Kite marks for paying tax, the end of the energy industry and Paul Dacre’s ten-foot lizards

Oscar Wilde is supposed to have said that socialism took up too many evenings. Now it involves rather a lot of shopping trips or, at least, mouse clicks. Amazon, Google, Starbucks, Apple, Facebook and many others should be boycotted because, we are told, they do not pay sufficient tax. Several of the guilty companies, I fear, have become almost indispensable to my working life and it is not always easy to find acceptable alternatives.

In any case, the ethics are not straightforward. For example, AbeBooks (owned by Amazon) allows me to purchase from second-hand bookshops in Hay-on-Wye, while many Starbucks outlets are franchises that are owned not by the corporation that paid no UK corporation tax in the past three years but by humble folk, often immigrants. Besides, even if I get my books from the local bookshop or drink coffee at a greasy spoon, how can I be sure that their owners are paying their fair share of tax?

One solution is for HMRC to introduce a Kitemark-style system, allowing companies that pay full corporation tax to display an official logo inside and outside their stores and on their websites. It could award stars, with a maximum of five for those that also pay VAT in full and on time and can show that their directors pay full UK income tax. It could also publish an online “good taxpayer guide” with a searchable database so that if, say, you wanted to buy socks from a company that contributed properly to the UK exchequer, you could find it with a couple of clicks.

In truth, however, the onus should not be on us. The simplest answer is for the government to close the tax loopholes that companies can legally exploit, including the numerous tax havens under British jurisdiction.

Fuel for thought

David Cameron proposes legislation forcing energy companies to offer just four tariffs, with customers automatically put on the cheapest unless they choose otherwise. In effect, the government, with Ofgem, will dictate energy prices. Heating, lighting and cooking fuel are essential to life, so I have no objection to that. Yet as the energy companies have only ever been able to compete on price – the gas or electricity being identical, whoever supplies it – can anyone explain the point of persisting with a competitive market? Why not cut out the middlemen and renationalise the energy industry?

Conspiracy theory

The Daily Mail has published, over an awesome 12 pages, an exposé of ten-foot lizards (sorry, I mean normal-sized human beings) who are conspiring to destroy our free press. It is a masterpiece of what I call “link” journalism. Show that X sits on the same committee as W who is married to Y whose cousin Z once spent a night at the house of the mass murderer V and, hey presto, X is “linked” to V and therefore to mass murder. Moreover, X probably conspired with W, Y and Z to cover up V’s crimes.

In the Mail’s “special investigation”, X is David Bell, the former chairman of the Financial Timesand a leading figure in “an incestuous network” of left-leaning liberal types, most of them New Labour supporters. Bell is an assessor for the Leveson inquiry, a trustee of Common Purpose (a non-profit group that runs “leadership development” courses) and a cofounder of the Media Standards Trust, which has “spawned” (the Mail’s word) Hacked Off, the campaign against phone-hacking. In these roles, Bell has naturally made lots of “links”, particularly if you count anybody who’s been on a Common Purpose course.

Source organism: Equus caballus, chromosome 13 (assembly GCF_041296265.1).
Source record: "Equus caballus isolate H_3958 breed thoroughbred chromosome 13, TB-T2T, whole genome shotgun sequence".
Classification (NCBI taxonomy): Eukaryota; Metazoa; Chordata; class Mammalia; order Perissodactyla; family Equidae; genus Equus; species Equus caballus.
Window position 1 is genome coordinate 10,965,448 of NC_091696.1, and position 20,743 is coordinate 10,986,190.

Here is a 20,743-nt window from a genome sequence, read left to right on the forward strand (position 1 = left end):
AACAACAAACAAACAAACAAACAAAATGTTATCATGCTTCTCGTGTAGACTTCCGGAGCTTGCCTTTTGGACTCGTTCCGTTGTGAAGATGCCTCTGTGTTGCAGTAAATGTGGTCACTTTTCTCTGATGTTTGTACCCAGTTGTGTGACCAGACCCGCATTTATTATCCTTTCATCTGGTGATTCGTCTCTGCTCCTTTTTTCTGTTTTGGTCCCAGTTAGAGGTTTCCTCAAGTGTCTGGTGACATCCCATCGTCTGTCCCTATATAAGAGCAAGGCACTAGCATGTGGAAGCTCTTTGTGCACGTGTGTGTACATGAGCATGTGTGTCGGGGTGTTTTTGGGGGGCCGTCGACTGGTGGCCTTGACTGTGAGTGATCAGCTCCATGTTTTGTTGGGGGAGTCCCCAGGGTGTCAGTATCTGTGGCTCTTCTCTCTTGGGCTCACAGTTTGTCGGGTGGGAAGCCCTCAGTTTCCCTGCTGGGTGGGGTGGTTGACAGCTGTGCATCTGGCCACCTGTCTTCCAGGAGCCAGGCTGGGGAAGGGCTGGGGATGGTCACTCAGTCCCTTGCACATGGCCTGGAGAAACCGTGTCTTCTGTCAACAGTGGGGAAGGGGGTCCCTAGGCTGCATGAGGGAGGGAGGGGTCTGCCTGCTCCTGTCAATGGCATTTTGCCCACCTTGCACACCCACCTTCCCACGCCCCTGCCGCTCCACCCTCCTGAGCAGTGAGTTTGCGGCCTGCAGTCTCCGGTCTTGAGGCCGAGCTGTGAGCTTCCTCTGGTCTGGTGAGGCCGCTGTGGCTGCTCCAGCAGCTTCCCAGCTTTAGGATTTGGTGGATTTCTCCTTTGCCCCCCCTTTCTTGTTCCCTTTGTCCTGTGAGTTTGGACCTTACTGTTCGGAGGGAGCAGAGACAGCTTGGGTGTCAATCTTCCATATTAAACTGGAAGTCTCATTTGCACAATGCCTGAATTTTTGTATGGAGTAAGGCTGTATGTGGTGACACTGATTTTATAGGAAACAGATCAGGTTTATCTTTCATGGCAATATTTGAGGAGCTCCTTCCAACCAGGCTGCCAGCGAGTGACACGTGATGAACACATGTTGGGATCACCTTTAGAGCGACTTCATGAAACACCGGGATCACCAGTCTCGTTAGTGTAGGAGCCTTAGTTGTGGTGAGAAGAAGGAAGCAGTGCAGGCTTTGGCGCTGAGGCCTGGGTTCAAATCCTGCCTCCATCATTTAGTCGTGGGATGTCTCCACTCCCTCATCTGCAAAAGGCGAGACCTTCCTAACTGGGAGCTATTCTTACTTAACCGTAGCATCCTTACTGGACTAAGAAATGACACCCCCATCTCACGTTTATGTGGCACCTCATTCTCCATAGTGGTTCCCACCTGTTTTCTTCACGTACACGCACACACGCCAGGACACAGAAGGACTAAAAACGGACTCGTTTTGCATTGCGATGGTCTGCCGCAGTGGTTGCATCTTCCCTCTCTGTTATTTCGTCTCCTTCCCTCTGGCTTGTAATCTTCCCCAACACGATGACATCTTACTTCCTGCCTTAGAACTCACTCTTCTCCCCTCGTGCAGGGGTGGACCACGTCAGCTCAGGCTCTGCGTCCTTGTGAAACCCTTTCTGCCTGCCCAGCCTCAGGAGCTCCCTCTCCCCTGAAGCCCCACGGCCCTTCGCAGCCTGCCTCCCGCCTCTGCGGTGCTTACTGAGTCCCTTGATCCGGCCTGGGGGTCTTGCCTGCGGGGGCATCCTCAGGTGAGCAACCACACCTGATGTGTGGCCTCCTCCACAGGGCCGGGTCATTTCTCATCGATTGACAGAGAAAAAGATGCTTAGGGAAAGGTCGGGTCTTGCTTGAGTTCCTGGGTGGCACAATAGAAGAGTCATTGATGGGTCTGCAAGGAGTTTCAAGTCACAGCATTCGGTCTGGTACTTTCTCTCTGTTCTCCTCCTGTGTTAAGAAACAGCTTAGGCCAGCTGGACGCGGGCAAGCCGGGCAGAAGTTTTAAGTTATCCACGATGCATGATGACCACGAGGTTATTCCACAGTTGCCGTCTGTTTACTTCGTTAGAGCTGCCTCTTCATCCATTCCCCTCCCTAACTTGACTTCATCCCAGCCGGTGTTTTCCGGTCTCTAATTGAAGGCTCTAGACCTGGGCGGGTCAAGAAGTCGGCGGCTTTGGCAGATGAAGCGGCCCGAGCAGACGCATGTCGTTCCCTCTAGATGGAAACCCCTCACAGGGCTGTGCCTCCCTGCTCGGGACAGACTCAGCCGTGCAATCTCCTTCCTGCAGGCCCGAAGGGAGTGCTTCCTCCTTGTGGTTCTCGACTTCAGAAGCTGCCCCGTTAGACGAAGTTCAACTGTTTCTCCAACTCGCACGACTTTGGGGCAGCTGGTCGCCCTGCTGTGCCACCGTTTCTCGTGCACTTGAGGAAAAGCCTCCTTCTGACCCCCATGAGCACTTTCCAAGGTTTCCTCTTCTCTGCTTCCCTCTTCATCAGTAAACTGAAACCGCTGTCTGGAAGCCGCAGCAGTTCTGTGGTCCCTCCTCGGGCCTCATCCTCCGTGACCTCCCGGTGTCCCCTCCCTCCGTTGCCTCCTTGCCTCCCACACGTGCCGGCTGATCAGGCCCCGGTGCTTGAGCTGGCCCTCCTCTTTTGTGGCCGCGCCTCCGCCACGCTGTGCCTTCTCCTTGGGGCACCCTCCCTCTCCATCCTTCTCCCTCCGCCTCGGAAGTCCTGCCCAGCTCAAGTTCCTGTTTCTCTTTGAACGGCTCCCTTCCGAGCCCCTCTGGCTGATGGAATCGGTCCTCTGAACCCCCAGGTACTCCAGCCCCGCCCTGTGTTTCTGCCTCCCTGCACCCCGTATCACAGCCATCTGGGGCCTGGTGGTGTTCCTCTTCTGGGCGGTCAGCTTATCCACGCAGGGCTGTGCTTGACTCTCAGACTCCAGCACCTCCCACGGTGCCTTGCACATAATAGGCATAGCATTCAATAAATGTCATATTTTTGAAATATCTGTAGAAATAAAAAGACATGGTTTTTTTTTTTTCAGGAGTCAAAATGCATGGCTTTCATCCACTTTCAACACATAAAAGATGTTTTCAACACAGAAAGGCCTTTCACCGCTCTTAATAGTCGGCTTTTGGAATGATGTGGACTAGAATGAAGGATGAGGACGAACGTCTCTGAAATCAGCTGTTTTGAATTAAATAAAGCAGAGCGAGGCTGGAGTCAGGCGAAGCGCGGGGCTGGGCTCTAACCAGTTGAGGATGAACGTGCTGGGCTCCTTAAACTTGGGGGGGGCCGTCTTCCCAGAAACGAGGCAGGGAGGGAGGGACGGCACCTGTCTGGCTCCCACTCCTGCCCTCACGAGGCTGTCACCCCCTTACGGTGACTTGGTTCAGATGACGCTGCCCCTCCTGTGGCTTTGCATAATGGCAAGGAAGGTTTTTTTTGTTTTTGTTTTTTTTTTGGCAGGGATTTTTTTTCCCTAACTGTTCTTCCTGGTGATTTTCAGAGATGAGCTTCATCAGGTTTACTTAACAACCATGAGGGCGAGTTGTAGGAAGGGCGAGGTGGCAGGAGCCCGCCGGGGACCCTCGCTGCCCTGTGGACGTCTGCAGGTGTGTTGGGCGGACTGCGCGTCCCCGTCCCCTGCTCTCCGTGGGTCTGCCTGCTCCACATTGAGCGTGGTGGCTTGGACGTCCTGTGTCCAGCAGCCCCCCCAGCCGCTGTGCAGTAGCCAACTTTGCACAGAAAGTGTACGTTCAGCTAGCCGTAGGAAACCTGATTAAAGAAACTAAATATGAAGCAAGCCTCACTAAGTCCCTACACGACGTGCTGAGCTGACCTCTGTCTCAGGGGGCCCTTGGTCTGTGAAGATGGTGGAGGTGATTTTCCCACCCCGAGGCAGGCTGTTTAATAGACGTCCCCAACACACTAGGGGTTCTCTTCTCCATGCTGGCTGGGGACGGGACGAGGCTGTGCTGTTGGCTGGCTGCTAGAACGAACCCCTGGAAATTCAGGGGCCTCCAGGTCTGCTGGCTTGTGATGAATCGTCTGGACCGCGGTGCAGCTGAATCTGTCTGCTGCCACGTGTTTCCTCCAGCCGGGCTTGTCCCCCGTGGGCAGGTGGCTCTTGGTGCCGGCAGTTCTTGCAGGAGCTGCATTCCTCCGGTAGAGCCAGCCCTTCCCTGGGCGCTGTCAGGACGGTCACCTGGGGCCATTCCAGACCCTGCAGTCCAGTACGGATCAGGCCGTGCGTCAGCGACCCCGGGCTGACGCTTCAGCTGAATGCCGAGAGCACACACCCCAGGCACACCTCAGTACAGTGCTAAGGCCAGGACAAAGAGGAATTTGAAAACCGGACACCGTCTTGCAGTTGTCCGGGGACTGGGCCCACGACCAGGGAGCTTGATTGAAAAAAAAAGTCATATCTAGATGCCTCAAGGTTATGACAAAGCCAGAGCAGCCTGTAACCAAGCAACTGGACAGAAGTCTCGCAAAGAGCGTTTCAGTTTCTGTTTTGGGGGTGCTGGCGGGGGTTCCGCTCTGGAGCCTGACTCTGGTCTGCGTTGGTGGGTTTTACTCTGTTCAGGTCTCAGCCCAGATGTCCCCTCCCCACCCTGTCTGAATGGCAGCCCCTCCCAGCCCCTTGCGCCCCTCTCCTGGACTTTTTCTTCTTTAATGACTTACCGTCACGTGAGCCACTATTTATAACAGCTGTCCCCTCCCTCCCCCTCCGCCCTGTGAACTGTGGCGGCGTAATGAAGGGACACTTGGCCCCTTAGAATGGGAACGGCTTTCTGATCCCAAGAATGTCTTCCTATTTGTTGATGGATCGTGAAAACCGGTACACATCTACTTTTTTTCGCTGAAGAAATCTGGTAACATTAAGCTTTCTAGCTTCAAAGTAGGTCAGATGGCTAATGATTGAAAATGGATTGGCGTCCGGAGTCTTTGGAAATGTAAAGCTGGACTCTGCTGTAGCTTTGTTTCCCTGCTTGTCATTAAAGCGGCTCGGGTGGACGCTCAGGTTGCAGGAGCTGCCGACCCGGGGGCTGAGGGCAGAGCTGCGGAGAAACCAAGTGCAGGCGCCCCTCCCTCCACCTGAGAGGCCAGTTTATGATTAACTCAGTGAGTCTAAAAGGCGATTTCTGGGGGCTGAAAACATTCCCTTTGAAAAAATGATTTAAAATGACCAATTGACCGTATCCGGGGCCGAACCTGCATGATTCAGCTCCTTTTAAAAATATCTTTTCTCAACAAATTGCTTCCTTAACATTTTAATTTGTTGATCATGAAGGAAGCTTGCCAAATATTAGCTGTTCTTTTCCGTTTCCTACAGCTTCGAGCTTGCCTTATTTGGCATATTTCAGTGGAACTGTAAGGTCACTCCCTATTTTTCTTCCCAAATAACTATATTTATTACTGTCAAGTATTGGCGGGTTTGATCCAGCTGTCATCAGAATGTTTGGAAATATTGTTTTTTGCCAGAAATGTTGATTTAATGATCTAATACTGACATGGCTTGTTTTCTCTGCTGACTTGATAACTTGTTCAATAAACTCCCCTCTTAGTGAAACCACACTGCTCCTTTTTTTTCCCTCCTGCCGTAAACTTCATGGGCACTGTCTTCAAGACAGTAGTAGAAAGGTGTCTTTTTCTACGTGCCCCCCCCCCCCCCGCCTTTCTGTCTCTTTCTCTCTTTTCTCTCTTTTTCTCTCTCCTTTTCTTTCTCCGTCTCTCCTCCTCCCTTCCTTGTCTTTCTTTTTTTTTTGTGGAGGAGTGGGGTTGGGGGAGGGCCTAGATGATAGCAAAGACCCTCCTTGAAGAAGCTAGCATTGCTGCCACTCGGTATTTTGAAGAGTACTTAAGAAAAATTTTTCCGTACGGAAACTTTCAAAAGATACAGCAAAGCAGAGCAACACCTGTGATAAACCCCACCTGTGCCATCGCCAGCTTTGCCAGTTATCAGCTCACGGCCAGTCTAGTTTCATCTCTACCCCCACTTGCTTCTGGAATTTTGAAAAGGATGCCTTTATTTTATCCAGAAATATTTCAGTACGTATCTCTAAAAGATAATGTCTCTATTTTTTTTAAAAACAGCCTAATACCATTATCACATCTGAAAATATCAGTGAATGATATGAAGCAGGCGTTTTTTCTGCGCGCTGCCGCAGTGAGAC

Ayatollah Paul Dacre, “editor” of the Mail, is an ambassador for the Alzheimer’s Society. He, I can reveal, is “linked” to fellow ambassadors such as Hazel Blears, accused of multiple “flipping” of homes during the MPs’ expenses scandal; Rosie Boycott, the former campaigner for cannabis legalisation; Jo Brand, a republican and admirer of the late Michael Foot; and Robbie Savage, the footballer who once held the alltime record for yellow cards. Surely a conspiracy to undermine the British way of life.

Top of the class

The Sutton Trust reveals, in case we hadn’t noticed, that the majority of “top people” in Britain, even in literature and classical music, were educated at fee-charging schools. Of all professional careers (I exclude the police, sport and pop music from this category), education has the lowest proportion of public-school alumni in leadership positions: “only” 34 per cent. This finding accords with my experience. I have interviewed many prominent educational figures and been struck by how often they come from humble backgrounds. Does this, I wonder, explain why “the education establishment” is so despised and reviled by politicians of all parties?

Headwinds of change

The governor of the Bank of England and the Chancellor keep telling us that the economy faces “headwinds”. A few years ago, they (or their predecessors) would have said it was “on a sticky wicket”. Why the change of metaphor? Perhaps they realise that, since the introduction of covered pitches in cricket, sticky wickets can occur only if the groundsman fails to do his job properly.

Peter Wilby was editor of the Independent on Sunday from 1995 to 1996 and of the New Statesman from 1998 to 2005. He writes the weekly First Thoughts column for the NS.

This article first appeared in the 26 November 2012 issue of the New Statesman, What is Israel thinking?